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Debate: Benefits of sports

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Revision as of 01:07, 10 October 2007

Is sport really good for us?

This article is based on a Debatabase entry written by Alastair Endersby. Because this document can be modified by any registered user of this site, its contents should be cited with care.


Background and Context of Debate:

Sport is a reliable topic for good debates. There is always something in the news to make the issues topical, and even people who don’t usually like debate will want to give their opinion. The arguments below look at the general case for and against sport as a worthwhile activity. More specific debates could be also run on particular sporting issues (for example; drugs in sport, physical education in schools, government funding, amateur versus professional sport, and sports violence). It may be helpful to start with a few definitions: A sport could be defined as a physical competition played for pleasure. Those playing amateur (not for pay) sport do so because they enjoy it. Professional sportsmen and women get paid to compete, but do so because other people enjoy watching them play and pay to see them. Sport is not the same as a game, which may be competitive but lacks the physical element. Chess is a good example of a game (perhaps debating is too?). Sport is also not the same as exercise, which might be done for medical reasons rather than for pleasure. Exercise is also not usually competitive. Jogging or aerobics are good examples of this. There are many sports in which two individuals can test their skill, strength and speed against each other (e.g. tennis, squash, sculling, boxing or judo), but most sports are between two teams.

Argument #1


Sport is a great way to stay fit and healthy. This is very important today as few people have jobs with physical labour and most of us travel everywhere by car. As a result many people are overweight and suffer poor health. Sport may not be the only way to keep fit, but the competition and teamwork in sport give people a lot of motivation to keep going and to push themselves hard.


It is important to keep fit, but sport is not the only way to do this. Eating well is a big part of a healthy life, and many people prefer to exercise in other ways, for example jogging, working out in a gym, dancing, or even gardening. On the other hand, sport can actually be dangerous. Millions of people are hurt playing sport each year, some of them very seriously. Professional athletes spend much of their time getting over injury. Being hurt by another player is common in contact sports, such as boxing, soccer, football, rugby or hockey. Other injuries often happen because players are pushing their bodies too hard or for too long, in training or competition.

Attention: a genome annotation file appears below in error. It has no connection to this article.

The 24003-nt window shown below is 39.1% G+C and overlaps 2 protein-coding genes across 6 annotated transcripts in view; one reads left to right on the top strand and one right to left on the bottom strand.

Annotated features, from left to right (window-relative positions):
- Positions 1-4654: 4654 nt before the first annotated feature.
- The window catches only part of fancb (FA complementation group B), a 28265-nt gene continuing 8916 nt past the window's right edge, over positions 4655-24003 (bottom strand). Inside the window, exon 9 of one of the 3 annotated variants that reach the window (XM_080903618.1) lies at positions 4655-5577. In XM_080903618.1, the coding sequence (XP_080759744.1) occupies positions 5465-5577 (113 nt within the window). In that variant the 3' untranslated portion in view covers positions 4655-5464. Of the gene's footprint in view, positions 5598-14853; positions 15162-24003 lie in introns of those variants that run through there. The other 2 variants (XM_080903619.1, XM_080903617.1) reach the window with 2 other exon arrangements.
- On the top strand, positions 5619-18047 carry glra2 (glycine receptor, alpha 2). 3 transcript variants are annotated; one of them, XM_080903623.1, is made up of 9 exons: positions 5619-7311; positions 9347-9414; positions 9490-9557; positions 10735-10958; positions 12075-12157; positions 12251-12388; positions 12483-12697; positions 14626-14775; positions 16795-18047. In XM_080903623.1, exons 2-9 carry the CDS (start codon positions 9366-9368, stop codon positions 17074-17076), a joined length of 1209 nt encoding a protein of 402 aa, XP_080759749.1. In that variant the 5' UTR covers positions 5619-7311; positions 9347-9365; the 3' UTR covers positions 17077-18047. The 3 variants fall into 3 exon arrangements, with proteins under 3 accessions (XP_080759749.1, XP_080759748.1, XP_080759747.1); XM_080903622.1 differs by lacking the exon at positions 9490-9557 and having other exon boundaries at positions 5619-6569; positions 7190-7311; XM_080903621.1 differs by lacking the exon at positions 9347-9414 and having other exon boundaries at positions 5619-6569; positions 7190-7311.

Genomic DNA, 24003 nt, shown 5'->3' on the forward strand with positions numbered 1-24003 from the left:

Argument #2


Sport teaches us big lessons for life. Most sports involve teamwork and teach us how to get along with others, how to work together to achieve a common goal, and about trust and responsibility. All sports teach us about dealing with success and failure. They also help people learn about coping with pressure and the need to stick with training in order to improve yourself. True, some sports do not suit some people, but there are so many possible choices that everyone can find a sport to enjoy.


Sport does teach children lessons, but not always good ones. Many children are not naturally talented and only come across failure and embarrassment on the sports field. This hurts their confidence and may put them off any sort of exercise for life. Plenty of other activities can teach teamwork and other life skills, for example hiking and camping, playing in a band, or raising money for charity.

Argument #3


Sport is competitive because life is competitive. In the past humans were hunters and fighters and that spirit is still in us. There is nothing wrong with being ambitious and working hard to achieve the aims you set yourself. Nor is there anything wrong with wanting to do better than someone else. By playing sport children learn about competition and adults have a controlled outlet for aggression. But sport teaches us to compete fairly, within the rules. It balances competitiveness with teamwork and the need to respect the other side.